Biography: After his undergraduate and master’s studies at the École Normale supérieure of Paris, Prof. Simon Henry finished his PhD in 2014, under the supervision of Alain Connes. His PhD research was on topos theory and operator algebras. He then moved to Nijmegen (Netherlands) for a postdoc at Radboud University, within Ieke Moerdijk’s algebraic topology research group, where he started working on Higher algebra and model categories. He did two other postdocs — one at the college de France in Paris between 2015 and 2017 and the second at Masaryk University in Brno (Czech republic) between 2017 and 2019 — before joining the logic group in the University of Ottawa Department of Mathematics and Statistics in 2019.
Life-history evolution in a changing environment using long-term studies of vertebrates in the wild
By Julien Martin, Department of Biology
Abstract: Explaining the remarkable diversity of species and variation between individuals within a species requires understanding how evolution shapes organisms in their natural environments. In natural systems, energetic resources are limited in abundance, scattered in space and restricted in time availability, thus forcing organisms to adjust their energy allocation among traits and their time budget among activities. Life history theory seeks to explain the trade-offs made by individuals to optimize their reproduction and survival as a function of the environmental conditions. To understand how species adapt and evolve to changing conditions, we need study them in their natural environment under existing fluctuation and changes. My research is based on 2 long term studies of marked individuals of yellow-bellied marmots (+60 years) and alpine swifts (+20 years). Using long-term data on morphological, physiological and behavioural traits of wild vertebrates and cutting-edge statistical analyses (e.g. animal model, double hierarchical models, path analysis), my research focuses on three main aspects: 1) testing key hypotheses of life-history and quantitative genetic theories; 2) evaluating the evolutionary consequences of changing environments; and 3) implementing and assessing the performance of new statistical analyses in ecology.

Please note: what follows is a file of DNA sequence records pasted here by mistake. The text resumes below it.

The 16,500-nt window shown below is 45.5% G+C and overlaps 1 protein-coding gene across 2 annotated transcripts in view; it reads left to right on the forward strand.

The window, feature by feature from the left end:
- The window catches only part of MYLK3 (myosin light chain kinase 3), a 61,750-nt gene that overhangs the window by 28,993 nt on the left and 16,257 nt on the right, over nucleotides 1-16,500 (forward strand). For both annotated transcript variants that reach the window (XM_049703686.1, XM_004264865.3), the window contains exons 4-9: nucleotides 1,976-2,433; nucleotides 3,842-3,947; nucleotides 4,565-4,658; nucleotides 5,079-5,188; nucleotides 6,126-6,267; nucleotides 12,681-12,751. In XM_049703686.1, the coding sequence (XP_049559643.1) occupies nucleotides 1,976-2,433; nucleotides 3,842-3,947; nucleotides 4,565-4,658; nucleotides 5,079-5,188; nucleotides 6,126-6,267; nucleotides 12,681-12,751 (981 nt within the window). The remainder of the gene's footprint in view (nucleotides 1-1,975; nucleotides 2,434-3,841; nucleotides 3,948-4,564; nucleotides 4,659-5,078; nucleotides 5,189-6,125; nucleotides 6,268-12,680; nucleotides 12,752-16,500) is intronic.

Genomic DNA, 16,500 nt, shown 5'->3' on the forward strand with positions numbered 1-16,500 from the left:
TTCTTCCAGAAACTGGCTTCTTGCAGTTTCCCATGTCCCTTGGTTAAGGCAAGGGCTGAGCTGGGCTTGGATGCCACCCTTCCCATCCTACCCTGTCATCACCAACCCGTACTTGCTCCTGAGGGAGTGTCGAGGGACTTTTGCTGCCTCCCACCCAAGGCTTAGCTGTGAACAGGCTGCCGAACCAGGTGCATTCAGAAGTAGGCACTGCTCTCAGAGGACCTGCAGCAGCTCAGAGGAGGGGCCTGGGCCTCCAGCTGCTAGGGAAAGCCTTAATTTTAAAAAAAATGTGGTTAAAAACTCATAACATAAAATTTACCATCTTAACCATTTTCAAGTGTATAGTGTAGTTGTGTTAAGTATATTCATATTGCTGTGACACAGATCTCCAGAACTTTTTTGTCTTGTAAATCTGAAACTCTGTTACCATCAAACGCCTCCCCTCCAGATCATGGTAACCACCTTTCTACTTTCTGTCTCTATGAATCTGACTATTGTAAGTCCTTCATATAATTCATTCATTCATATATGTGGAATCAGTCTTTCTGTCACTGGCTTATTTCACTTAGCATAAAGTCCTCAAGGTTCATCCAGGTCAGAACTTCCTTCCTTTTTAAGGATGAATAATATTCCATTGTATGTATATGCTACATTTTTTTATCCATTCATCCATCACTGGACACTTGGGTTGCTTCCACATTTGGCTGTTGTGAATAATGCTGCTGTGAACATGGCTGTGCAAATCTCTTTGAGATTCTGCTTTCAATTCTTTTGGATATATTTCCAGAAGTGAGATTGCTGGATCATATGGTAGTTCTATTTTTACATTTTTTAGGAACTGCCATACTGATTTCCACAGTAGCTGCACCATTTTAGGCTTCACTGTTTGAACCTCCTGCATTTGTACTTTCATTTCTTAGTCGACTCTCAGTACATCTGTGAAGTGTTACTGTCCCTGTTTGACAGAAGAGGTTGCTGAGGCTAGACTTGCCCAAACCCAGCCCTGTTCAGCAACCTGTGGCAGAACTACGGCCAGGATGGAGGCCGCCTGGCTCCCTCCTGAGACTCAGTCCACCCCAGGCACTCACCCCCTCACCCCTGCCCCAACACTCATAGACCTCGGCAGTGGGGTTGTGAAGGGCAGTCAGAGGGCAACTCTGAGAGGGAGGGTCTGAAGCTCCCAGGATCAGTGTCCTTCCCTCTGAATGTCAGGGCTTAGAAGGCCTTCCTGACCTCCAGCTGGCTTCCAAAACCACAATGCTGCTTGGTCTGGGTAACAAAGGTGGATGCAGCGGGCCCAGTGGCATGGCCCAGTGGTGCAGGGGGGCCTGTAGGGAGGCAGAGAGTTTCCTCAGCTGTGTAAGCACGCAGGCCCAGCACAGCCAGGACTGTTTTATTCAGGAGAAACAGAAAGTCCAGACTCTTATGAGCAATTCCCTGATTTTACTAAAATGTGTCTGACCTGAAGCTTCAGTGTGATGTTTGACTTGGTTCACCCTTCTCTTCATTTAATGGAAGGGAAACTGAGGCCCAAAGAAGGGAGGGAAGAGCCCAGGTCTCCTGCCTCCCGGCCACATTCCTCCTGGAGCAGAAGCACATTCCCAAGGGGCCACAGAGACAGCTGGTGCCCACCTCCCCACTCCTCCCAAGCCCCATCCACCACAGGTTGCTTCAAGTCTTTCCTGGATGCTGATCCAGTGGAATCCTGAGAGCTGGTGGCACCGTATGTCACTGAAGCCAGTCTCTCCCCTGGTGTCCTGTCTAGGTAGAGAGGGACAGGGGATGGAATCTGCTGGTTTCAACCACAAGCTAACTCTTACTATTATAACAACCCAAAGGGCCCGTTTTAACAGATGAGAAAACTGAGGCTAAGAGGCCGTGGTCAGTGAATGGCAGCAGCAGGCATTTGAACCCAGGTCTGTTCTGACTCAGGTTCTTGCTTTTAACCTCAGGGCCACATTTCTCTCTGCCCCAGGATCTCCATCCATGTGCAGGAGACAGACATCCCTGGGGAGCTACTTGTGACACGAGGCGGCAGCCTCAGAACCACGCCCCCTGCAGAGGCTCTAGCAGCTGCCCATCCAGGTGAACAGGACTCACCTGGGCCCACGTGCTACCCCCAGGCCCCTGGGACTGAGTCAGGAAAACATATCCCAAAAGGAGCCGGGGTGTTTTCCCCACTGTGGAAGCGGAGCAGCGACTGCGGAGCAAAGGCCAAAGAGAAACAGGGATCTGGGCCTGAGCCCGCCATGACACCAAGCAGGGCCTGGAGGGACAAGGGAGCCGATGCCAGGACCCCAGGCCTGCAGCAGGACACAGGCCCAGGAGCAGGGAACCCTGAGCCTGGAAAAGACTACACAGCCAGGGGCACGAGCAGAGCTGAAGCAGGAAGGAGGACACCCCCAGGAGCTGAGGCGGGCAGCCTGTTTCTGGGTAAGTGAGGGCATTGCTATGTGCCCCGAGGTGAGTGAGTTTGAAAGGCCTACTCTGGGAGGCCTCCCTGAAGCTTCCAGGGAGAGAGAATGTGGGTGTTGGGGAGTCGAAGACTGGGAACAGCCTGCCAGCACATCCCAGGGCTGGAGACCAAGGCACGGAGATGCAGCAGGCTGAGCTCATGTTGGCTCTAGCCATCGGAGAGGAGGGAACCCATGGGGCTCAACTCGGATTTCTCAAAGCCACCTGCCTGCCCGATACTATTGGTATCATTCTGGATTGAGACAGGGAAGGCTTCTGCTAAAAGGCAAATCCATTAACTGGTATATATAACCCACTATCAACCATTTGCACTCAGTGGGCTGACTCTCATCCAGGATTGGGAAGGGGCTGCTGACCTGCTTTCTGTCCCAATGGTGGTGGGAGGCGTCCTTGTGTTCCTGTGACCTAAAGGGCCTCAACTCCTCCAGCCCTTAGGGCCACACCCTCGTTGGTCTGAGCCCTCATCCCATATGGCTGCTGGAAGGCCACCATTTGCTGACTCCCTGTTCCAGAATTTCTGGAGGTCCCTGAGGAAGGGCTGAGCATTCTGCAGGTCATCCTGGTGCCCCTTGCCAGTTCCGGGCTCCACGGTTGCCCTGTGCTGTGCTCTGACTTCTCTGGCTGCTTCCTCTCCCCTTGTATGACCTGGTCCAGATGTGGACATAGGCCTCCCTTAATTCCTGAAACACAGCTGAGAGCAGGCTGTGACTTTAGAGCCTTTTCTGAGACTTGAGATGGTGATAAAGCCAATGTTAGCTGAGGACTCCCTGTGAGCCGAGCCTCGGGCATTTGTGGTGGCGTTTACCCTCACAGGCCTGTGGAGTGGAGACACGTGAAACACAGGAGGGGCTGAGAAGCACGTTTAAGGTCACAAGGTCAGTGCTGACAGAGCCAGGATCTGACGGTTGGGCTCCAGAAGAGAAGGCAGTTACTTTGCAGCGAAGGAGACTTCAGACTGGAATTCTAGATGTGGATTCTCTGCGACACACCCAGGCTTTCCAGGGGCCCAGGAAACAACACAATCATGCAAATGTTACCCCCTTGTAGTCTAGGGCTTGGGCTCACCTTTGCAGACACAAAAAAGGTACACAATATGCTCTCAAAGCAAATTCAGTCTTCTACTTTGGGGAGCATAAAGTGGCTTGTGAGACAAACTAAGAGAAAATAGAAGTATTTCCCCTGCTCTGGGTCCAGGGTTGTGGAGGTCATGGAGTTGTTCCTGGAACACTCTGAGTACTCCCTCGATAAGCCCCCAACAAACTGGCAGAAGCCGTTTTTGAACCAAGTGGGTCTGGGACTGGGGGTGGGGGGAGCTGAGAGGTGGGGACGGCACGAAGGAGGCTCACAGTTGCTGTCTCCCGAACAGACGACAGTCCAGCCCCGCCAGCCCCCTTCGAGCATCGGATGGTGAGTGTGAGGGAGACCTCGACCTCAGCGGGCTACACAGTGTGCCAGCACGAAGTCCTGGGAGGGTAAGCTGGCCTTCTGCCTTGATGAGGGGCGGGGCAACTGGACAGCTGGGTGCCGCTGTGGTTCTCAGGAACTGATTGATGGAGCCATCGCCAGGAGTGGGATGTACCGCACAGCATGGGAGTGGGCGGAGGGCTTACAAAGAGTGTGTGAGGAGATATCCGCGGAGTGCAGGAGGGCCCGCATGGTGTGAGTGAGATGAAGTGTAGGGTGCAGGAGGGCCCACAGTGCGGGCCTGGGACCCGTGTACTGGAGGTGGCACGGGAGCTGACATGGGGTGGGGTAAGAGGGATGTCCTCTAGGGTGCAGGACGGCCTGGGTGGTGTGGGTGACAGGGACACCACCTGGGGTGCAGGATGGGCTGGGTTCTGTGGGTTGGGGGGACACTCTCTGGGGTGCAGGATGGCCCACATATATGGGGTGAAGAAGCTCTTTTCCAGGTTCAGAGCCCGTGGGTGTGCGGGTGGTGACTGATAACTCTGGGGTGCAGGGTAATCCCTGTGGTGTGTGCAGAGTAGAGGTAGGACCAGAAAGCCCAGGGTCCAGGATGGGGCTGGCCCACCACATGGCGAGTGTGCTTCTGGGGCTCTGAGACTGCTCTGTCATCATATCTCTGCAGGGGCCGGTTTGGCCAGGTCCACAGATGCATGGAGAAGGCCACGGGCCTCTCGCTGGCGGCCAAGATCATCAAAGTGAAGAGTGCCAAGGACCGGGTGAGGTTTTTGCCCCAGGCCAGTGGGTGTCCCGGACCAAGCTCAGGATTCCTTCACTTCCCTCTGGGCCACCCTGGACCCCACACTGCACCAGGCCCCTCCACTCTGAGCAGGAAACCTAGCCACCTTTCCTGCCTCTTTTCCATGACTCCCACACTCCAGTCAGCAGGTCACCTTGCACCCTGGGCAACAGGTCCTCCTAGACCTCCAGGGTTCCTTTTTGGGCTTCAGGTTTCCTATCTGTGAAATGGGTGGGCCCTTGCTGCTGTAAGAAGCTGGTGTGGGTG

Biography: Prof. Julien Martin completed his undergraduate in France before moving to Montreal to do a MSc with Denis Réale at UQAM (Montreal), on animal personality. He then got his PhD in 2010 at the University of Sherbrooke with Marco Festa-Bianchet on bighorn sheep life-history. After 2 years of postdoc with Dan Blumstein at UCLA (Los Angeles, USA), on yellow-bellied marmots, he got a position at the University of Aberdeen, Aberdeen, UK, in 2013. After 6 years in Scotland, he joined the biology department on a quantitative ecology position in 2019.